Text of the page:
The latest Hong Kong budget places innovation, connectivity, and land sales at the centre of infrastructure-related drives.
On Wednesday, Hong Kong’s financial secretary Paul Chan delivered the 2023-24 Hong Kong Budget.
It was the city’s first post-pandemic financial blueprint.
Listening to the delivery, one might think the budget’s focus was to establish Hong Kong as a global technology and innovation hub.
It’s loaded with longer-term drives on finance innovation, digital economy, green tech, and frontier technology drives, such as AI and quantum technology.
Talent retention and attraction measures are also at the centre of the plan.
Nevertheless, a host of infrastructure-related initiatives recognise the role of construction and development in the post-Covid recovery.
Measures target industry-specific challenges such as the shortage of people and skills, lagging industrialisation, and the impact of inflation.
There are three key takeaways in this year’s budget relating to infrastructure:
1. Connectivity with the Greater Bay Area
The Hong Kong government remains resolute in its strategic drive for increased physical connectivity with the Greater Bay Area.
The budget announcement included three new railways, three new road connections, and the fast-track development of the boundary-adjacent Northern Metropolis.
The plan to issue infrastructure bonds signals a reluctance to finance this infrastructure through the city’s fiscal reserves.
Issuing bonds for infrastructure financing can also help Hong Kong build its bond market.
2. Addressing productivity challenges
The budget was a clear signal that the Hong Kong government understands demographic pressures on industry productivity.
It has committed boosting skills and technology, as recommended in the Construction Industry Council’s 2022 ‘time, cost, and quality’ report.
The budget earmarks more than HK$ 75 million for advanced construction manufacturing, R&D, and supply chain security, and HK$ 100 million for training and skills.
3. Supporting the property market
The budget aims to support the Hong Kong property market to counter low confidence and high interest rates.
There are plans to accelerate land sales by 60%.
This involves making 75,000 private homes available in the next five years, while reducing stamp duty for first-time buyers of smaller units.
‘A clear response’ to the current climate
The measures announced on Wednesday are a clear response to the current economic climate – signalling a longer-term vision rather than a knee-jerk reaction.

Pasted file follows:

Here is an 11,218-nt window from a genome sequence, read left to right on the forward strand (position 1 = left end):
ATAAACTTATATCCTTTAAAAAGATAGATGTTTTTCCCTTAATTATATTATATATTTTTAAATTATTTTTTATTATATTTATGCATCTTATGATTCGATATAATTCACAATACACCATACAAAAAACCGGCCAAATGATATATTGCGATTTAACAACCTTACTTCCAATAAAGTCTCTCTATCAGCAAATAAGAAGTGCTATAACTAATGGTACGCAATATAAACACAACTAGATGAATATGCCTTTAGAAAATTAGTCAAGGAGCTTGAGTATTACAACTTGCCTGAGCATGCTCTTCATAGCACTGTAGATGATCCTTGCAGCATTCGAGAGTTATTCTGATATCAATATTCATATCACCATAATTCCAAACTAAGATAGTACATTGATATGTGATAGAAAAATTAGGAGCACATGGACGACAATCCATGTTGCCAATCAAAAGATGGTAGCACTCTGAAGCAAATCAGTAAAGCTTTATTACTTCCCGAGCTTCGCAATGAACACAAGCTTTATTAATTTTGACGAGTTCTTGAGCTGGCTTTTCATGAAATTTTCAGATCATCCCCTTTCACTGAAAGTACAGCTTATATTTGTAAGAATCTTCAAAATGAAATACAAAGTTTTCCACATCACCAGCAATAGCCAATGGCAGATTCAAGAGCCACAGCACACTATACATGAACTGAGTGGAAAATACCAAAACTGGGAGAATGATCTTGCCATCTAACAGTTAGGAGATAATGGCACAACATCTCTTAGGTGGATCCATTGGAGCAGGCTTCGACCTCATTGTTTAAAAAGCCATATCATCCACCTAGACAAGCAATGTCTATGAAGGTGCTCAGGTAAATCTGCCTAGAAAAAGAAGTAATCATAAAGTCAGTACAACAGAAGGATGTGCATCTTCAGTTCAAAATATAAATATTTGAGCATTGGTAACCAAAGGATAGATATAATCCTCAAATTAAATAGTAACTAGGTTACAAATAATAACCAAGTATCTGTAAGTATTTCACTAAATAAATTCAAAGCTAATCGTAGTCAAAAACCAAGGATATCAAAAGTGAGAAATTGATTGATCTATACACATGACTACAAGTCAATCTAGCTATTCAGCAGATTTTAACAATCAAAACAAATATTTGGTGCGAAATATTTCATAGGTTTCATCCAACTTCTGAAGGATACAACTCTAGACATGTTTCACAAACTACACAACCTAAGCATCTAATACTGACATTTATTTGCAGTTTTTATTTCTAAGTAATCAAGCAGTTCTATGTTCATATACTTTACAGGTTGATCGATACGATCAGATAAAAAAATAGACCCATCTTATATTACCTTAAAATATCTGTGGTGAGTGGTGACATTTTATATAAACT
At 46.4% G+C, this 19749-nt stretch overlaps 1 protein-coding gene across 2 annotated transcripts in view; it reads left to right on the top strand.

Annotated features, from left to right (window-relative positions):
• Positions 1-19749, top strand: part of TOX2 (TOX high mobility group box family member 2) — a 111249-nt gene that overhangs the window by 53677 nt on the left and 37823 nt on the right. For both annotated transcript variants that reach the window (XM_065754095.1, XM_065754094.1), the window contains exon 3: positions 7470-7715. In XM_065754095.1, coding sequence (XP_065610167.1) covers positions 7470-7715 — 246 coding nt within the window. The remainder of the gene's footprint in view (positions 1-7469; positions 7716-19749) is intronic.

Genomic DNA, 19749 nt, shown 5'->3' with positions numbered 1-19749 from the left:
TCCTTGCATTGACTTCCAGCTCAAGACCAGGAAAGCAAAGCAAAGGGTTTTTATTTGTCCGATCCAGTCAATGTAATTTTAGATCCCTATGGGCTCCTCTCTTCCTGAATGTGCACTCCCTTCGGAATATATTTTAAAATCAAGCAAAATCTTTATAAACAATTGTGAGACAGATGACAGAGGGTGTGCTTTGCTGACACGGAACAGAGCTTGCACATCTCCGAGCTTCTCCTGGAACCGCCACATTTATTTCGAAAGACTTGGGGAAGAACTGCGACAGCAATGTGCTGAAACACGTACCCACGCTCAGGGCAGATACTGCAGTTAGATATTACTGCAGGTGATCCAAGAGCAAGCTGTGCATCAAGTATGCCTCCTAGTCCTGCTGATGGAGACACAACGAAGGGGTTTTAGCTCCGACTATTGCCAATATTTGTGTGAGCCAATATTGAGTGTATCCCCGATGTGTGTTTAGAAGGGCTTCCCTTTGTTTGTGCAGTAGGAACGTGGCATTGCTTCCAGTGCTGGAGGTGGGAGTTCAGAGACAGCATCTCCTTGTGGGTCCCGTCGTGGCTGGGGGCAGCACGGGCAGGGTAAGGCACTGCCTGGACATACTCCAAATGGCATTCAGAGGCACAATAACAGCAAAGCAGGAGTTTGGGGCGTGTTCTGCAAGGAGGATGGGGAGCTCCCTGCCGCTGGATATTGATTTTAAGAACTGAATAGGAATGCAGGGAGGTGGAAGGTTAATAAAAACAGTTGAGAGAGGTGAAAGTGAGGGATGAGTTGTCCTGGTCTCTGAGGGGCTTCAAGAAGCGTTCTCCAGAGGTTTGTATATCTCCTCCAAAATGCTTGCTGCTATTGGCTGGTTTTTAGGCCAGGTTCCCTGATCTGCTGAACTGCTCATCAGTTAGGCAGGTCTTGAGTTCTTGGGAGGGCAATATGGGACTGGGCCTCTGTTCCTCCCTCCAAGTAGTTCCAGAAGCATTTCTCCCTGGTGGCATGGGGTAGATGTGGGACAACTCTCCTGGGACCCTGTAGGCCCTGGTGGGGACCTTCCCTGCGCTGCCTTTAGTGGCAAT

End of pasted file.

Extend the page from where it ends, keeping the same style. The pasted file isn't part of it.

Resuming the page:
They come following a poor economic showing for Hong Kong.
The city has seen a 3.4% fall in GDP, reduced fiscal reserves, and is projecting new deficit in the coming year.
In this economic environment, attempts to protect two major sources of government revenue – Investment income and land premium – are justified.
Commitments to accelerate technology, supply chain, and skills upgrades are also practical.
Some challenges do remain, however.
Commentators have hailed the budget as forward-looking and appropriate.
But at the same time, it fails to address some pressing issues.
The drive to enhance productivity is a move in the right direction.
The shrinking workforce may necessitate a serious look into the possibility of importing labour from mainland China.
The budget increases subsidies for the Mandatory Provident Fund to attempt to retain retiring professionals.
This may, however, not be enough of an incentive for employers, who face increased insurance premiums for employing individuals over the age of 65.
Risks to implementation
Three factors could jeopardise implementation.
Successful delivery of the infrastructure plans implies an increase of construction expenditure to HK$ 300 billion by the middle of this decade.
This is substantially more than current spending.
But as we wait for productivity measures to take effect, we may find that the declining workforce becomes a critical hurdle.
Secondly, efforts to support the property market notwithstanding, market confidence relies on several complex factors.
These include social considerations, such as our declining and ageing population, as well as political and geopolitical uncertainties.
Finally, international geopolitical tensions continue to pose risks to economies – and infrastructure sectors – worldwide.
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